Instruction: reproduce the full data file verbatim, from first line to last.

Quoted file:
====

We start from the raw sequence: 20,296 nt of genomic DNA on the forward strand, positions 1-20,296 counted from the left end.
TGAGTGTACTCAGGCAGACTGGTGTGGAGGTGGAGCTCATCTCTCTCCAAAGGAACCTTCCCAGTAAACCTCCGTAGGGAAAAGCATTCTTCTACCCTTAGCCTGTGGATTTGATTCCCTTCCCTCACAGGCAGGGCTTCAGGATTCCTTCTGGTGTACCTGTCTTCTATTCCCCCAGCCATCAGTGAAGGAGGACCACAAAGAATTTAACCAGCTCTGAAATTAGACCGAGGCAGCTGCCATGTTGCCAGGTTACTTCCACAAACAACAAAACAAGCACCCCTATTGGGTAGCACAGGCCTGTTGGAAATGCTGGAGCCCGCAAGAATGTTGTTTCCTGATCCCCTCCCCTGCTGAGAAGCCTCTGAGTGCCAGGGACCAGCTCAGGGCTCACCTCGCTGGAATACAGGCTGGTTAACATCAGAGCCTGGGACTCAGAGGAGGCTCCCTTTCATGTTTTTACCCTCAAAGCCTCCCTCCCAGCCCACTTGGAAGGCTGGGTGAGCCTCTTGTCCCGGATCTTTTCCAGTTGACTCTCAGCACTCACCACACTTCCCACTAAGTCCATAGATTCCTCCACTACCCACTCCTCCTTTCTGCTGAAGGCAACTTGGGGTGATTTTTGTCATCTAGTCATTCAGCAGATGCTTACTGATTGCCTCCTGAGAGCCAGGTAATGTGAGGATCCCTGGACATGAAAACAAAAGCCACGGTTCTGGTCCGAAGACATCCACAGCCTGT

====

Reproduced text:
We start from the raw sequence: 20,296 nt of genomic DNA on the forward strand, positions 1-20,296 counted from the left end.
TGAGTGTACTCAGGCAGACTGGTGTGGAGGTGGAGCTCATCTCTCTCCAAAGGAACCTTCCCAGTAAACCTCCGTAGGGAAAAGCATTCTTCTACCCTTAGCCTGTGGATTTGATTCCCTTCCCTCACAGGCAGGGCTTCAGGATTCCTTCTGGTGTACCTGTCTTCTATTCCCCCAGCCATCAGTGAAGGAGGACCACAAAGAATTTAACCAGCTCTGAAATTAGACCGAGGCAGCTGCCATGTTGCCAGGTTACTTCCACAAACAACAAAACAAGCACCCCTATTGGGTAGCACAGGCCTGTTGGAAATGCTGGAGCCCGCAAGAATGTTGTTTCCTGATCCCCTCCCCTGCTGAGAAGCCTCTGAGTGCCAGGGACCAGCTCAGGGCTCACCTCGCTGGAATACAGGCTGGTTAACATCAGAGCCTGGGACTCAGAGGAGGCTCCCTTTCATGTTTTTACCCTCAAAGCCTCCCTCCCAGCCCACTTGGAAGGCTGGGTGAGCCTCTTGTCCCGGATCTTTTCCAGTTGACTCTCAGCACTCACCACACTTCCCACTAAGTCCATAGATTCCTCCACTACCCACTCCTCCTTTCTGCTGAAGGCAACTTGGGGTGATTTTTGTCATCTAGTCATTCAGCAGATGCTTACTGATTGCCTCCTGAGAGCCAGGTAATGTGAGGATCCCTGGACATGAAAACAAAAGCCACGGTTCTGGTCCGAAGACATCCACAGCCTGT